Destruction of START III: termination of the treaty will cost the US dearly

MOSCOW, (BM) – Termination of the Treaty between Russia and the United States on Measures to Further Reduce and Limit Strategic Offensive Arms (START-3 / New START) could cost the US Department of Defense $ 439 billion, which will be spent on modernizing nuclear weapons, plus $ 28 billion in annual maintenance costs for special ammunition and delivery vehicles, according to a report from the US Congressional Budget Office (CBO), released on August 25, learned

Read more: What is Russia offering Washington on the arms control deal (START III)?

START III is a bilateral treaty on further mutual reduction of arsenals of deployed strategic nuclear weapons. The agreement was signed by Presidents Dmitry Medvedev and Barack Obama on April 8, 2010 in Prague and entered into force on February 5, 2011.

The contract is designed for 10 years with a possible extension by mutual agreement of the parties for 5 years. The document provides for the reduction of nuclear warheads to 1,550 units, intercontinental ballistic missiles, ballistic missiles of submarines and heavy bombers – to 700 units. This treaty replaced START I, which expired in December 2009.

The positions of Washington and Moscow on the extension of this agreement continue to diverge. If we talk about the cost of ending START III for Washington, then it will be by no means small. At least for the United States, this could translate into a threefold increase in the cost of producing nuclear weapons.

Since the reaction of Washington and Moscow to the expiration of START III is still unclear, the US Congressional Budget Office has explored several possible courses of action, including other options that are less costly for the United States.

“If New START is not renewed, the United States may decide not to make any changes to its current plans for strategic nuclear forces, in which case it will not incur any additional costs,” the study said.

“However, if the US decides to increase its forces in response to the expiration of the treaty, a small increase in the combat strength of the Strategic Nuclear Forces (SNF) can be relatively inexpensive and completed quickly. However, a larger-scale increase in the number of strategic nuclear forces can be quite costly, and its implementation may take several decades,” the document says.

Read more: US nuclear arsenal exceeds China’s nuclear arsenal by 20 times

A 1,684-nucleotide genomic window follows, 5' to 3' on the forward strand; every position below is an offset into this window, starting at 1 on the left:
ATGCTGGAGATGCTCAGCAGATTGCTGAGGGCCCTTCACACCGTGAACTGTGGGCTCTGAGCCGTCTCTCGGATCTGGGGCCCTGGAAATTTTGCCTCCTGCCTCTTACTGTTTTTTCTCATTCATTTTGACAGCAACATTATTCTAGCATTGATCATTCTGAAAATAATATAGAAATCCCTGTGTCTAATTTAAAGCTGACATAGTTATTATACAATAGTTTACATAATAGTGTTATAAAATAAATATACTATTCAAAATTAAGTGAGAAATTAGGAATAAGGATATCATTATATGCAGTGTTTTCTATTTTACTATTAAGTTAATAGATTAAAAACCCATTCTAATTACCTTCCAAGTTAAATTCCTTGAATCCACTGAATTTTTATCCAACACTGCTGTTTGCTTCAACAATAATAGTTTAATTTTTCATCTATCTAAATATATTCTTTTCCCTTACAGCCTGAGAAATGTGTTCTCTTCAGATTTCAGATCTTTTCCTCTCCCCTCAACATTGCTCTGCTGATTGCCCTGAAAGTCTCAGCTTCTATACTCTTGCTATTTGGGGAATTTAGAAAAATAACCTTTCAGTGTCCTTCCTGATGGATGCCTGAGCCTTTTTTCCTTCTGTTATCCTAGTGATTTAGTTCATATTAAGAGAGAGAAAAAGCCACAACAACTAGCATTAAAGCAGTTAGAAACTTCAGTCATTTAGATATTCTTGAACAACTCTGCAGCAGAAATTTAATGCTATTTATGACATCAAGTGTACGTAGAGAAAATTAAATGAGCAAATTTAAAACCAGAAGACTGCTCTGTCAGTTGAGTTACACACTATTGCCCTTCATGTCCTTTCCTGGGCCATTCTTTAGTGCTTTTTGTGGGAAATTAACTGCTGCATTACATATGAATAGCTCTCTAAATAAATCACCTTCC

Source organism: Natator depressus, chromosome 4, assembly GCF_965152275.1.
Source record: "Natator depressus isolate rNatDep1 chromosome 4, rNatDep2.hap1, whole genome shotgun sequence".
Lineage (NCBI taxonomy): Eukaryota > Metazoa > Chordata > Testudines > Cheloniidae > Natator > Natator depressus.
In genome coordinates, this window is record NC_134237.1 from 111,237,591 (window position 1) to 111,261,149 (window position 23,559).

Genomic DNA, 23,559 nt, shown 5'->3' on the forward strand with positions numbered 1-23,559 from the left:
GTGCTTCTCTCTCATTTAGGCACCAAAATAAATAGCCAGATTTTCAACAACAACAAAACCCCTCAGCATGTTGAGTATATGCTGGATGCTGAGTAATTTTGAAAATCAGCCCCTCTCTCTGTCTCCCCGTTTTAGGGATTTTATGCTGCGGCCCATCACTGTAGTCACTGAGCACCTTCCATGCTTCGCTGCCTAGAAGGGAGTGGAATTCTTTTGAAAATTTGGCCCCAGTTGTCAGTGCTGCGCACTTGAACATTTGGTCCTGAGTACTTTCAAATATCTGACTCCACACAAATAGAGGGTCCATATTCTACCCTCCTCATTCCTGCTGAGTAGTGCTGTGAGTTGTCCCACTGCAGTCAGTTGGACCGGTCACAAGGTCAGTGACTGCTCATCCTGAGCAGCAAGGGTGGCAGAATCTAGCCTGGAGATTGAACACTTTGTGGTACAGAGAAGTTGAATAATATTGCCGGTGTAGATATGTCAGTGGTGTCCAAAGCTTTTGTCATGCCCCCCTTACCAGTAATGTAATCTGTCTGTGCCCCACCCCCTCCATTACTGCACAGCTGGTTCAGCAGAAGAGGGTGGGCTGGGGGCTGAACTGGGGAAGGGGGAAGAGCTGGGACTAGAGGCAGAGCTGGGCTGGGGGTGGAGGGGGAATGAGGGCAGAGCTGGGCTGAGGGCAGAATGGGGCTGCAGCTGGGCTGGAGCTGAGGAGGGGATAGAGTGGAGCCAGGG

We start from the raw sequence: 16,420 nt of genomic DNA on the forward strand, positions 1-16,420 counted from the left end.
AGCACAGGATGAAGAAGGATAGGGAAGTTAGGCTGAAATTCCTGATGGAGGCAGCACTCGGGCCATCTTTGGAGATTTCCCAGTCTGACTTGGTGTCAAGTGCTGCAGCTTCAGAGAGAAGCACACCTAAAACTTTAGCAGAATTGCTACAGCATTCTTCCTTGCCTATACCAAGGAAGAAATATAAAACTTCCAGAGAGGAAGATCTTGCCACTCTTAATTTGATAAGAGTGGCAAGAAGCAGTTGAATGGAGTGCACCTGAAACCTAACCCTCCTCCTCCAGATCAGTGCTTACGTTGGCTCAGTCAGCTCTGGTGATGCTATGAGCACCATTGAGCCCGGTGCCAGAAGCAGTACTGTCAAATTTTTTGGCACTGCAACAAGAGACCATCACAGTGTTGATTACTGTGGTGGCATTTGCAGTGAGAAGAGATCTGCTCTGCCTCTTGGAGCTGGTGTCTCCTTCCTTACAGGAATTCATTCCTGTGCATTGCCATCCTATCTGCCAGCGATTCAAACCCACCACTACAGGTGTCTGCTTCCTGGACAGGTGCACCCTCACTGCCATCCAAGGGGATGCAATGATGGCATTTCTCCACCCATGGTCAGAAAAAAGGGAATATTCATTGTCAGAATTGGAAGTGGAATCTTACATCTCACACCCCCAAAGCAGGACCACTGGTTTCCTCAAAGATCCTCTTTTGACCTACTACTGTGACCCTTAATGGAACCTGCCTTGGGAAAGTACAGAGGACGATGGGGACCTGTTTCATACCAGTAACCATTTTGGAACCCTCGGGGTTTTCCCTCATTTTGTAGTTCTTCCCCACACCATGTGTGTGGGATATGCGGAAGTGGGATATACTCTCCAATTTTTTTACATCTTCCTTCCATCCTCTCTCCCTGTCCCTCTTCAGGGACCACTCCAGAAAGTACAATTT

Moscow and Washington concluded two-day arms control talks in Vienna last week, with some signs of a possible willingness to extend the existing START agreement.

The key stumbling block is the US demand to include China in any new treaty, even though China has repeatedly rejected such proposals.

US government leaders argue that any new strategic nuclear arms limitation treaty should cover all types of warheads, include better verification protocols and transparency measures, and include China, which is expanding its own nuclear arsenal at an unrelenting pace.

Russia has proposed an extension of START III without any conditions. The US representative at the Vienna talks, Marshall Billingsley, indicated that the US was ready to talk about the extension of START, but only if there was a politically binding basis for amending the new START treaty.

Arms control supporters warned the United States against terminating the treaty after Moscow and Washington pulled out of the 1987 Intermediate-Range Nuclear Forces Treaty last year.

“The ever-increasing spending of nuclear weapons without an arms control system that limits the nuclear forces of the United States and Russia is a recipe for budget chaos that undermines strategic stability and damages the global non-proliferation regime,” said director of the disarmament and threat reduction policy Arms Control Association (Washington DC) Kingston Rife.

Increased spending on strategic nuclear forces is likely to put pressure on other parts of the US national defense budget. The Office of the Budget Office had previously concluded that the United States would spend $ 1.2 trillion on nuclear weapons over the next three decades.

Read more: Unlearned lessons: Who needs a nuclear apocalypse today?

Meanwhile, according to a recent report by the US Government Accountability Office (GAO), the Pentagon will not draw up a budget if new START expires.

US lawmakers on both sides are pressuring the White House to extend the New START. House Foreign Affairs Committee Chairman Eliot Engel and senior Republican Michael McCall defended a bill extending the treaty to 2026 last year.

“I would like common sense to prevail after all, and the START-3 Treaty was extended without any conditions,” Lieutenant General Valery Zaparenko said, a former deputy chief of the Main Operations Directorate of the General Staff of the Russian Armed Forces.

According to the military leader, at this stage it is unlikely to be possible to include China in this process due to the extremely uncompromising position of Beijing and the recent escalation of differences between the United States and China. In the future, the general believes, it is necessary to think about the inclusion in such agreements of all other countries – members of the nuclear club.

Read more: The Pentagon should be ready for nuclear test if Trump gives green light


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